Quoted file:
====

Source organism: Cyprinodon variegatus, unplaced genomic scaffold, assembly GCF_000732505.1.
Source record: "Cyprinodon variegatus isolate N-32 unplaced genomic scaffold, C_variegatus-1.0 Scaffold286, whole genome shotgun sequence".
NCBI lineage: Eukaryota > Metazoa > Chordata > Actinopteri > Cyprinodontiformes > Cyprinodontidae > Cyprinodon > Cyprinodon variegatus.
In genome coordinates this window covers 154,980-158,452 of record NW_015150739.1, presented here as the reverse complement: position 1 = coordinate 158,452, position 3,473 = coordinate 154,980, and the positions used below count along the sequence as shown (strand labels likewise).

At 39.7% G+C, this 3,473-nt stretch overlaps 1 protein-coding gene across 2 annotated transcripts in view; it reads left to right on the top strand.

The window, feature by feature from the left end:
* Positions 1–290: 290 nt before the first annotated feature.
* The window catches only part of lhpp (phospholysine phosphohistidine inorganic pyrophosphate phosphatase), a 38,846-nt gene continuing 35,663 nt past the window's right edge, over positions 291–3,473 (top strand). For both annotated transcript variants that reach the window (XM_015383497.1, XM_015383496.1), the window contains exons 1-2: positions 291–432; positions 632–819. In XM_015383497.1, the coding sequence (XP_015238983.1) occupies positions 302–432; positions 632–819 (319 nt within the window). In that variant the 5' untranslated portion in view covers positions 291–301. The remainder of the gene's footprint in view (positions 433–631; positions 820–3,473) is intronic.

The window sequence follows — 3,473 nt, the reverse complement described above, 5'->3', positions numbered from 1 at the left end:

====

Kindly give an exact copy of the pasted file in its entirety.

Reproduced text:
Source organism: Cyprinodon variegatus, unplaced genomic scaffold, assembly GCF_000732505.1.
Source record: "Cyprinodon variegatus isolate N-32 unplaced genomic scaffold, C_variegatus-1.0 Scaffold286, whole genome shotgun sequence".
NCBI lineage: Eukaryota > Metazoa > Chordata > Actinopteri > Cyprinodontiformes > Cyprinodontidae > Cyprinodon > Cyprinodon variegatus.
In genome coordinates this window covers 154,980-158,452 of record NW_015150739.1, presented here as the reverse complement: position 1 = coordinate 158,452, position 3,473 = coordinate 154,980, and the positions used below count along the sequence as shown (strand labels likewise).

At 39.7% G+C, this 3,473-nt stretch overlaps 1 protein-coding gene across 2 annotated transcripts in view; it reads left to right on the top strand.

The window, feature by feature from the left end:
* Positions 1–290: 290 nt before the first annotated feature.
* The window catches only part of lhpp (phospholysine phosphohistidine inorganic pyrophosphate phosphatase), a 38,846-nt gene continuing 35,663 nt past the window's right edge, over positions 291–3,473 (top strand). For both annotated transcript variants that reach the window (XM_015383497.1, XM_015383496.1), the window contains exons 1-2: positions 291–432; positions 632–819. In XM_015383497.1, the coding sequence (XP_015238983.1) occupies positions 302–432; positions 632–819 (319 nt within the window). In that variant the 5' untranslated portion in view covers positions 291–301. The remainder of the gene's footprint in view (positions 433–631; positions 820–3,473) is intronic.

The window sequence follows — 3,473 nt, the reverse complement described above, 5'->3', positions numbered from 1 at the left end: